Saturday, 20 September 2014

Table for Amy: dining out with locavore intentions

It is not often that we eat out and less often do we find ourselves in a place that echoes our sentiments and our ethics as sincerely as Table For Amy.

Our biannual treks to Sydney are always rushed affairs filled with stress and appointments and an extreme desire to get back home as soon as possible, but my driving ethic also demands a stop, revive survive every 2 hours and so Kiama got our attention this time round for a revival with coffee and a bite to eat high on our agenda.

Serendipity played Her part in where we stopped simply because I know how hard parking can be in the centre of Kiama and so thinking ahead I promptly stopped at the first available parking space in Collins Street.

Table for Amy Cafe!

Straight in front of us down a grassy terrace were the original workers' cottages and in one was the quaintly and quirkily named Table for Amy Cafe.

Specials board at the door

The first glance says retro styling shabby chic, but the menu celebrates local produce and an imaginative food styling that really drew me in. Who can resist pulled lamb burger with fresh salad, grilled chat potato and home made tzatziki?

pulled lamb burger with fresh salad, grilled chat potato and home made tzatziki

I nearly did until the welcoming and charming staff happily allowed me to forgo the bread in the burger as I don't eat bread.
pulled lamb with fresh salad, grilled chat potato and home made tzatziki

I even got an insight into what made the pulled lamb so incredibly sweet and stickily scrumptious and walked away with the recipe dancing in my head, but no spoilers! If you want it too you will have to try it and be really nice to Judy whose recipe it is ... and if you ask prettily she will share with a smile and some delightful conversation.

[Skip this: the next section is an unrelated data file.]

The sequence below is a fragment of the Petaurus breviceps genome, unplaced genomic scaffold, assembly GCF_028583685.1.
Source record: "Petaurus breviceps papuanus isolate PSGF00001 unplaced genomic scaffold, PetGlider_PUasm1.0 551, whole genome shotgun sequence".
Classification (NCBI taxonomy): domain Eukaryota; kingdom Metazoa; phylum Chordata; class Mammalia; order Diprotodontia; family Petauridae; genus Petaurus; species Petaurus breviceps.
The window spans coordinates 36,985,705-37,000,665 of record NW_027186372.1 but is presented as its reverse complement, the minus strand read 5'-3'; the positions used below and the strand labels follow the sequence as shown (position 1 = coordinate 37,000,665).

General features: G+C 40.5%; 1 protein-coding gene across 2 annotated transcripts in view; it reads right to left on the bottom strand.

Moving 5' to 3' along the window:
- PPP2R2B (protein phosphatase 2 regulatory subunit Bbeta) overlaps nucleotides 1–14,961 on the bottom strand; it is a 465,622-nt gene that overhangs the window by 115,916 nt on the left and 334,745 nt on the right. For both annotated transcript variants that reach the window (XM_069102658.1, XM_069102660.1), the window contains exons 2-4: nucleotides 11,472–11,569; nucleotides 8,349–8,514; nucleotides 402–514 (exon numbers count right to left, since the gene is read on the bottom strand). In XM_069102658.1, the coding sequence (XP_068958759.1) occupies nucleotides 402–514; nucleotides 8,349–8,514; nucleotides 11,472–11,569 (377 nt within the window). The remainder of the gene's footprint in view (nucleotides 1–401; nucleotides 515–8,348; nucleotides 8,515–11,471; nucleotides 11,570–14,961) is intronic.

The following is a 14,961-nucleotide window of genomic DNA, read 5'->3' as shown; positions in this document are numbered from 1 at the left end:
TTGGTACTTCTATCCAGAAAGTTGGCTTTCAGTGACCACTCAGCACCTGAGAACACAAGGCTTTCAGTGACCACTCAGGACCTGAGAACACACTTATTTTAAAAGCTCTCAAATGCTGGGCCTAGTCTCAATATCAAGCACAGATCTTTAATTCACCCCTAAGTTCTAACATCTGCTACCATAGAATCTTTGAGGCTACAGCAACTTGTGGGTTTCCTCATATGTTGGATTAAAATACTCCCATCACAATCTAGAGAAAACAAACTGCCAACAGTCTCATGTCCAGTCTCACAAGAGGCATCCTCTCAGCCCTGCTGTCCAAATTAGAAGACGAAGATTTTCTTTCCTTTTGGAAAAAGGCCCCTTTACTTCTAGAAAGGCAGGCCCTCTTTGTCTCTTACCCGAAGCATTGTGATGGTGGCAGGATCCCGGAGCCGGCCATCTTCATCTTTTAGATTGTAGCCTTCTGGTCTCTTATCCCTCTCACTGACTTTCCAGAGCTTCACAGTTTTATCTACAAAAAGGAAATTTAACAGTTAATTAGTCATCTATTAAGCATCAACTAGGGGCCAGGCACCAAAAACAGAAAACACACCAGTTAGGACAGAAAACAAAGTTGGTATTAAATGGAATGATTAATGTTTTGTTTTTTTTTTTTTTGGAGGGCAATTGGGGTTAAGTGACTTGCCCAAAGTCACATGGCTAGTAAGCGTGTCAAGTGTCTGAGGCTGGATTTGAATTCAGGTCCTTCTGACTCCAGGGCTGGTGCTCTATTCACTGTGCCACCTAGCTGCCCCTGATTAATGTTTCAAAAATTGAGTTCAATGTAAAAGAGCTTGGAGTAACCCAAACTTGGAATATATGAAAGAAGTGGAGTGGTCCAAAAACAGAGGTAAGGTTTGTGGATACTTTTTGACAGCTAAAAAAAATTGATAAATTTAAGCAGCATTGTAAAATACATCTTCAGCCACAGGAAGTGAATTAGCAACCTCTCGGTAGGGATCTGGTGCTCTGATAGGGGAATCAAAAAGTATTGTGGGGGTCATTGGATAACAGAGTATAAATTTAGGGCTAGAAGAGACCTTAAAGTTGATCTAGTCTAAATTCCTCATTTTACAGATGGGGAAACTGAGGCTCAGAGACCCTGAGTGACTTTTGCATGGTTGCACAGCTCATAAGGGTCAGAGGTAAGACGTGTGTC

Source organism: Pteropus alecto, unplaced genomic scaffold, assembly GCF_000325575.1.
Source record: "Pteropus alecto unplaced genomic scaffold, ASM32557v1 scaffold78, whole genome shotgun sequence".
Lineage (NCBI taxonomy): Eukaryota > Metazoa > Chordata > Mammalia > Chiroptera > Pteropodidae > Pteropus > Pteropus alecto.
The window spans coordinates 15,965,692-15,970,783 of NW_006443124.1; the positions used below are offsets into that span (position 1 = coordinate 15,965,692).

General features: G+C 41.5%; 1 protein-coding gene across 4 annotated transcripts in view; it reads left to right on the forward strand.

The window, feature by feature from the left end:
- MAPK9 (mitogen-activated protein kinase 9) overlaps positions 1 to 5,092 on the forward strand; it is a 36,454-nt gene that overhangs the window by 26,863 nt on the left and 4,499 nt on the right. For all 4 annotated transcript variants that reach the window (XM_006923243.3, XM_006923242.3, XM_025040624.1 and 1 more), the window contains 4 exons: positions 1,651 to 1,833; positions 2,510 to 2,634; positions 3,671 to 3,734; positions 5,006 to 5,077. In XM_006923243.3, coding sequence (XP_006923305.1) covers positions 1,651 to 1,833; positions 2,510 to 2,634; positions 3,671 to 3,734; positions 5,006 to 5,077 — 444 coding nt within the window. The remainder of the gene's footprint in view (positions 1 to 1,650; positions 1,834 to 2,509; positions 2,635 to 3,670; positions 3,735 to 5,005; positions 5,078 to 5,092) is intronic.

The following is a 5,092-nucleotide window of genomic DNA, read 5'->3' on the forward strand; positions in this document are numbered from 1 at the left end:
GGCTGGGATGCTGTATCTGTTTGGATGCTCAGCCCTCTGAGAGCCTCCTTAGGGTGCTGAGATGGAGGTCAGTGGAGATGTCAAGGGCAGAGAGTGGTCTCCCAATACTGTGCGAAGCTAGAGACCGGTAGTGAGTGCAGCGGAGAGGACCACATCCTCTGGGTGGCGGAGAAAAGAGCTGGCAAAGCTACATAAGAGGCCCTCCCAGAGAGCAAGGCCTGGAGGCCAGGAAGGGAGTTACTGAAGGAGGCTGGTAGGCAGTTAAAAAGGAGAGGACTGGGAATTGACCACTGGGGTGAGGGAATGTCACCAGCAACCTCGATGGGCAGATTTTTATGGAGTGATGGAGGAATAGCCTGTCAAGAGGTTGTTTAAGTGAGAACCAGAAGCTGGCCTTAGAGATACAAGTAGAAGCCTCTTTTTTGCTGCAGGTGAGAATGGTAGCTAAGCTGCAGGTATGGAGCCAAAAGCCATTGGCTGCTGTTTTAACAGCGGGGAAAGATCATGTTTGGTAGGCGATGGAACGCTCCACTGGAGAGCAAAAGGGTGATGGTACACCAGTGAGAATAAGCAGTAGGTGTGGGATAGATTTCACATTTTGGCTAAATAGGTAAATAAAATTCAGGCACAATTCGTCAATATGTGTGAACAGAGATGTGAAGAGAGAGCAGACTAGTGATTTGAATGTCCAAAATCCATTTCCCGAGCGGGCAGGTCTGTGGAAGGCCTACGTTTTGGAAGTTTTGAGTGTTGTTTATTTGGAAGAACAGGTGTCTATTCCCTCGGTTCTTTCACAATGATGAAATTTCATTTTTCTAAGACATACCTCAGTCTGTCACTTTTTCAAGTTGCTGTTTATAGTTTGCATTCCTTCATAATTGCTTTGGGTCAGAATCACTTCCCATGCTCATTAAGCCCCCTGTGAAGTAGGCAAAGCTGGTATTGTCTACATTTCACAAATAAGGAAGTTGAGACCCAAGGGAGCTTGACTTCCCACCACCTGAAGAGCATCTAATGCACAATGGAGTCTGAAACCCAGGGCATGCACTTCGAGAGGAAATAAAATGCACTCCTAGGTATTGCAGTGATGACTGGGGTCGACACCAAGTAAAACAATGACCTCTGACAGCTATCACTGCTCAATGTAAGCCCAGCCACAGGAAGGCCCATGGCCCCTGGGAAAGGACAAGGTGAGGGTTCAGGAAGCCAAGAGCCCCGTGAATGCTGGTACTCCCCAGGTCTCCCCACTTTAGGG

We were also served the biggest latte ever offered in a cafe I am sure ... drowning was an option and the coffee didn't disappoint with well rounded roasted notes and an absence of extreme bitterness sometimes found in locally roasted beans. Someone knows their coffee!

Picnic blankets at the door as well as a warm and friendly welcome

Also on offer are picnic baskets filled with house specialties complete with rugs to pre-order for that romantic or family moment on the grass. This Sunday comes complete with live entertainment and Wednesday nights are a local hit with special roast nights.

Prices struck me as incredibly reasonable and servings generous. We grabbed 2 servings of baked goods, a fig slice and a fruit slice, for our continued trek home which didn't disappoint either and made the last 2 hours of our journey sweetly interjected with crumbs and yumminess.

Saturday, 6 September 2014

Herman The German Friendship Cake

A friendship cake? what is this nonsense?

It's wonderful nonsense! The wonders of natural fermentation, the slow food process which is fully self invested and the prize of a delicious cake at the end. Then you can share the fun adventure with a friend. When our friends Teresa and Ben offered us our very own Herman starter we were intrigued as we had a sourdough bread starter already and we love anything new that improves the quality of our menu through natural process.

Herman is a natural sourdough starter designed for cake and the concept of global friendship being tied together with a starter is not entirely new, but this was my first experience with it.

Herman comes to you as a cup of starter that you feed and grow and nurture and it is hard to contain the sheer joy of seeing the bubbles and froth when this little guy gets going.

The Instructions are clear and easy to follow and a basic cake recipe comes with Herman.

If you want to start your own Herman these instruction are freely available on the fun website dedicated to the friendship cake phenomenon, but I will include them here:

Our Herman starter

What You Need

Firstly, make sure you have the following:
  • 5oz plain flour
  • 8oz castor sugar
  • 1 packet of active dry yeast
  • Half a pint of warm milk
  • 2 fl oz. of warm water

What You Do